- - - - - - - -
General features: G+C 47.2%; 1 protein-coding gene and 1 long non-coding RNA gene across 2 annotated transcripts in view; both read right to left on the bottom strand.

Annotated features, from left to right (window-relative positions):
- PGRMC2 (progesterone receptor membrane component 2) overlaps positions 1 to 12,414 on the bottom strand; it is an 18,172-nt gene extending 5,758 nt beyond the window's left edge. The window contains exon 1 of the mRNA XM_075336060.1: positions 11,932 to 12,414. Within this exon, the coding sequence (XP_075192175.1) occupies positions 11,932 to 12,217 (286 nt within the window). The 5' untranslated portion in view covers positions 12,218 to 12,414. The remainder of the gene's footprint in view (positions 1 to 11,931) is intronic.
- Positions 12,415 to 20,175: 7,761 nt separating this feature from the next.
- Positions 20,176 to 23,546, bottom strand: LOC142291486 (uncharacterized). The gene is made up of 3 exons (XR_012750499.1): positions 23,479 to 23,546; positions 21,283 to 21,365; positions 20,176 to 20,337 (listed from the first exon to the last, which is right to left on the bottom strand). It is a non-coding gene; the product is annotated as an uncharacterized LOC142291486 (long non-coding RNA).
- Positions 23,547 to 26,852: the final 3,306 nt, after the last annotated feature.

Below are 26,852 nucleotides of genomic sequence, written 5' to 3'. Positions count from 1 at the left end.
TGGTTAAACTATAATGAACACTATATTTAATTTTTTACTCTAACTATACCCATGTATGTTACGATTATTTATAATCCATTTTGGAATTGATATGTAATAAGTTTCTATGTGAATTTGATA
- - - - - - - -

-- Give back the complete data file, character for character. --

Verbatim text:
General features: G+C 47.2%; 1 protein-coding gene and 1 long non-coding RNA gene across 2 annotated transcripts in view; both read right to left on the bottom strand.

Annotated features, from left to right (window-relative positions):
- PGRMC2 (progesterone receptor membrane component 2) overlaps positions 1 to 12,414 on the bottom strand; it is an 18,172-nt gene extending 5,758 nt beyond the window's left edge. The window contains exon 1 of the mRNA XM_075336060.1: positions 11,932 to 12,414. Within this exon, the coding sequence (XP_075192175.1) occupies positions 11,932 to 12,217 (286 nt within the window). The 5' untranslated portion in view covers positions 12,218 to 12,414. The remainder of the gene's footprint in view (positions 1 to 11,931) is intronic.
- Positions 12,415 to 20,175: 7,761 nt separating this feature from the next.
- Positions 20,176 to 23,546, bottom strand: LOC142291486 (uncharacterized). The gene is made up of 3 exons (XR_012750499.1): positions 23,479 to 23,546; positions 21,283 to 21,365; positions 20,176 to 20,337 (listed from the first exon to the last, which is right to left on the bottom strand). It is a non-coding gene; the product is annotated as an uncharacterized LOC142291486 (long non-coding RNA).
- Positions 23,547 to 26,852: the final 3,306 nt, after the last annotated feature.

Below are 26,852 nucleotides of genomic sequence, written 5' to 3'. Positions count from 1 at the left end.
TGGTTAAACTATAATGAACACTATATTTAATTTTTTACTCTAACTATACCCATGTATGTTACGATTATTTATAATCCATTTTGGAATTGATATGTAATAAGTTTCTATGTGAATTTGATA